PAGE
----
“You crazy swab!” roared WTnslow, shaking his fist at the lonely figure at the knock-about’s wheel, “I’ll knock the stuffin’ out of you if you try that stunt again.”

Round swept the knock-about, with the crack and shock of jibing booms, and, with engine going, she came for the Winslow again.

“Well, what d’ye know about that?” ejaculated the skipper. _ “That feller’s gone crazy, an’ means t’ sink us! Call th’ gang—”

But there was no need to call them. The shock of the jibing booms had fetched them out all standing. They piled on deck with a rush, gasping with astonishment.

“Douse all the lights!” cried Winslow. “Gimme th’ wheel, you!”

He grasped the spokes and watched the other vessel bearing down on them again.

“To th’ main an’ fore-sheets there. Stand by your jumbo.”

While the gang scattered to stations, he watched the auxiliary with fascinated eyes. Both vessels were rushing through the water at a fair clip but the knockabout, with her engine going, could sail ; two feet to the Isabel Winslow's one, besides being able to manoeuvre quickly, independent of the wind. Down she snorted with the white water creaming from under her bows and driving ahead to strike the fleeing schooner dead amidships.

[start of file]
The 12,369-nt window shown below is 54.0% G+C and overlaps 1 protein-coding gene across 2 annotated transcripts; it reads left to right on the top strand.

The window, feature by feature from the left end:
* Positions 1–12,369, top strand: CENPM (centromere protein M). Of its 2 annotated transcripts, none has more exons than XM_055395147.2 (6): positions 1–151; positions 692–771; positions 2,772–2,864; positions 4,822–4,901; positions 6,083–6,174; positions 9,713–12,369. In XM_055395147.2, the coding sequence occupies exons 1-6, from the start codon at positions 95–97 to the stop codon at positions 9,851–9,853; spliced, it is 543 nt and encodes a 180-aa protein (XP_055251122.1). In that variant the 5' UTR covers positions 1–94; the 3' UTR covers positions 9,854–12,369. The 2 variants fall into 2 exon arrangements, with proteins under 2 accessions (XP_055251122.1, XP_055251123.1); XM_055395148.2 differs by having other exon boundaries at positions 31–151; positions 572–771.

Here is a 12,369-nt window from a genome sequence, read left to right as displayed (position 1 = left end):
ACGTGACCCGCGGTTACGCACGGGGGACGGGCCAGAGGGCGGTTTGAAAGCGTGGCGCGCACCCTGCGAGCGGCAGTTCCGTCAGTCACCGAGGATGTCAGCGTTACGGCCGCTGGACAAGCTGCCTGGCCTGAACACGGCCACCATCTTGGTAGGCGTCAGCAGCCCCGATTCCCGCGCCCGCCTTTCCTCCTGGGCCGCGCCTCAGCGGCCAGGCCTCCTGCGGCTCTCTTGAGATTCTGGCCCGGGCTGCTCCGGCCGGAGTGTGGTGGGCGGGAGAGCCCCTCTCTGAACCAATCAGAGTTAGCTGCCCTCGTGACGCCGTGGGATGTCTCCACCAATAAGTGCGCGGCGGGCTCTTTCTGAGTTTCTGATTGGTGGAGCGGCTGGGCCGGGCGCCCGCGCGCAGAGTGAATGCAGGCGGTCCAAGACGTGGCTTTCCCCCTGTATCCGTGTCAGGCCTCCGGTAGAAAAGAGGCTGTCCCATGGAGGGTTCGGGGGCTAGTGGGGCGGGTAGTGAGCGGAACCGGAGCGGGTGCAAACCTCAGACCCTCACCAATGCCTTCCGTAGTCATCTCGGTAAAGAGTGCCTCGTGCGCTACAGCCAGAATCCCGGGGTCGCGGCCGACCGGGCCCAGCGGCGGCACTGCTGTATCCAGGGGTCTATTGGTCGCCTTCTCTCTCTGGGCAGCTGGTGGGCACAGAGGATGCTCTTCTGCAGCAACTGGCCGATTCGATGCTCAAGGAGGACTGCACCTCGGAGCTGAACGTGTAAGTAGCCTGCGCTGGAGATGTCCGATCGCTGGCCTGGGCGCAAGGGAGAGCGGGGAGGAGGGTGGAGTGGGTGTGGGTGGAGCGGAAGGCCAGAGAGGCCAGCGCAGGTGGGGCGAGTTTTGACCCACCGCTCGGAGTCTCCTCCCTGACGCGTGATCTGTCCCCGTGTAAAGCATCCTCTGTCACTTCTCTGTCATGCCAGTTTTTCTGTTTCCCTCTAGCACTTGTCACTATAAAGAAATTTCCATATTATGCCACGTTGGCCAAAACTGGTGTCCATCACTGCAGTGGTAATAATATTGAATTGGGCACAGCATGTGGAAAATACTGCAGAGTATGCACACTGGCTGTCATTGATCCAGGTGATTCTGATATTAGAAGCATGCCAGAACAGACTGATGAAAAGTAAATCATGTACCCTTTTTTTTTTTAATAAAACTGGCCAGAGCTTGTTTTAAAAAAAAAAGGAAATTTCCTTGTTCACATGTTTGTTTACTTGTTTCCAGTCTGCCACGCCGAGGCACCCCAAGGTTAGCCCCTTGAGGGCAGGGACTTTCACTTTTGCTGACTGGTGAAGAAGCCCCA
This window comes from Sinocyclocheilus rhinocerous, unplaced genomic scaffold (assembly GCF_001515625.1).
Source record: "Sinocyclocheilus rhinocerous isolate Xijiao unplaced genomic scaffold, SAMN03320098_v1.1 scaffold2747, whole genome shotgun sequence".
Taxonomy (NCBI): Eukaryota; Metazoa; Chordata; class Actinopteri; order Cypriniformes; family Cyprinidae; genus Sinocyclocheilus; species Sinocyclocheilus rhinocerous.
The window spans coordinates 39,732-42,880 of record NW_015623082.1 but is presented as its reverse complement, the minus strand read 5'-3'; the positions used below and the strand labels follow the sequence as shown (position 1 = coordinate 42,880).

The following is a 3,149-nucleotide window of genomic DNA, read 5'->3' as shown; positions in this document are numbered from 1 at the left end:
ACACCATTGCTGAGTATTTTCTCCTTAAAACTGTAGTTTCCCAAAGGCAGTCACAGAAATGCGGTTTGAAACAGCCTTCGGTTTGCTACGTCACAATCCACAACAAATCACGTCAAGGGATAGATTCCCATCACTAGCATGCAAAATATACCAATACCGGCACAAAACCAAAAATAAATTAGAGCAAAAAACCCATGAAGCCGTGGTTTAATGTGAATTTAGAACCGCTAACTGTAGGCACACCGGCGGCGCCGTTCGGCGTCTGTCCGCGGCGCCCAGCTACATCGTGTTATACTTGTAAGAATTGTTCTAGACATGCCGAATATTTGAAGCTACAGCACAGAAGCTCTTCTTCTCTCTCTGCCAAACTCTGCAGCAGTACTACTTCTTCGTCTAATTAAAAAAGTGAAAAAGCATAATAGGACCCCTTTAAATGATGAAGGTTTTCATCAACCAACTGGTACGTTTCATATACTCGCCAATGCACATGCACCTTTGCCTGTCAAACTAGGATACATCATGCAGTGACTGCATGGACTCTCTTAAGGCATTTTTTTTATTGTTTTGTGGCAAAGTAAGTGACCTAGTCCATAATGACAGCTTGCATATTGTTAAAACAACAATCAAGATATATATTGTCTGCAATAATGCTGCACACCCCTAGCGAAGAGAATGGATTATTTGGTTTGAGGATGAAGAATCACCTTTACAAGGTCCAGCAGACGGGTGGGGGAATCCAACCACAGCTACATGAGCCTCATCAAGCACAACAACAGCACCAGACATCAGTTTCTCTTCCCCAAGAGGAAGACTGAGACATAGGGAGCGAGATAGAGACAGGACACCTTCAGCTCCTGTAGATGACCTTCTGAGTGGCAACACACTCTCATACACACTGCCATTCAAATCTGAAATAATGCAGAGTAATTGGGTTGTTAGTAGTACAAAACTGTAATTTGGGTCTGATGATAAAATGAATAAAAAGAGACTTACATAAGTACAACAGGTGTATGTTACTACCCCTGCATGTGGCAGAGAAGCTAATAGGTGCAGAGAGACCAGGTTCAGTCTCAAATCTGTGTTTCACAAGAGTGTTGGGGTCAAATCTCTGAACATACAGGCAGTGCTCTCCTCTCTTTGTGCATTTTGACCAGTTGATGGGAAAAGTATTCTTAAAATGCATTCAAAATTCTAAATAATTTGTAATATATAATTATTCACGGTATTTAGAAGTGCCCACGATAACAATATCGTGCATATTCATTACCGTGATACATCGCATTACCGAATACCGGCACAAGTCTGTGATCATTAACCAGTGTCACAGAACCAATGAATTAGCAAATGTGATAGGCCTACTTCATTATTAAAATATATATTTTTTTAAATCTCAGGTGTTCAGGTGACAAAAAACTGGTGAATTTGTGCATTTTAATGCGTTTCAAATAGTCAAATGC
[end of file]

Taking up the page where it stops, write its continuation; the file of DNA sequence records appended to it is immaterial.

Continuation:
The perspiration poured from Winslow’s face as he saw the pursuer relentlessly swooping down.

“Main-sheet!” he roared, as he ground the helm up. “Slack away fore and aft!”

CRASH! the main-boom flew across the deck. As it fetched up on the sheet, the mainmast wavered for an instant and thundered down, splintered the rail into matchwood and, thumping and grinding alongside, threatened to stave in the whole quarter.

The knock-about had swashed past and was rounding up to leeward, while the Winslow’s gang screamed incoherent curses at her and waited for the next move. Winslow was completely taken aback. He expected to wake up and find it all a disagreeable dream. For a vessel to try deliberately, to ram another! Pah! It was unheard of! He rubbed his eyes to see if he were awake.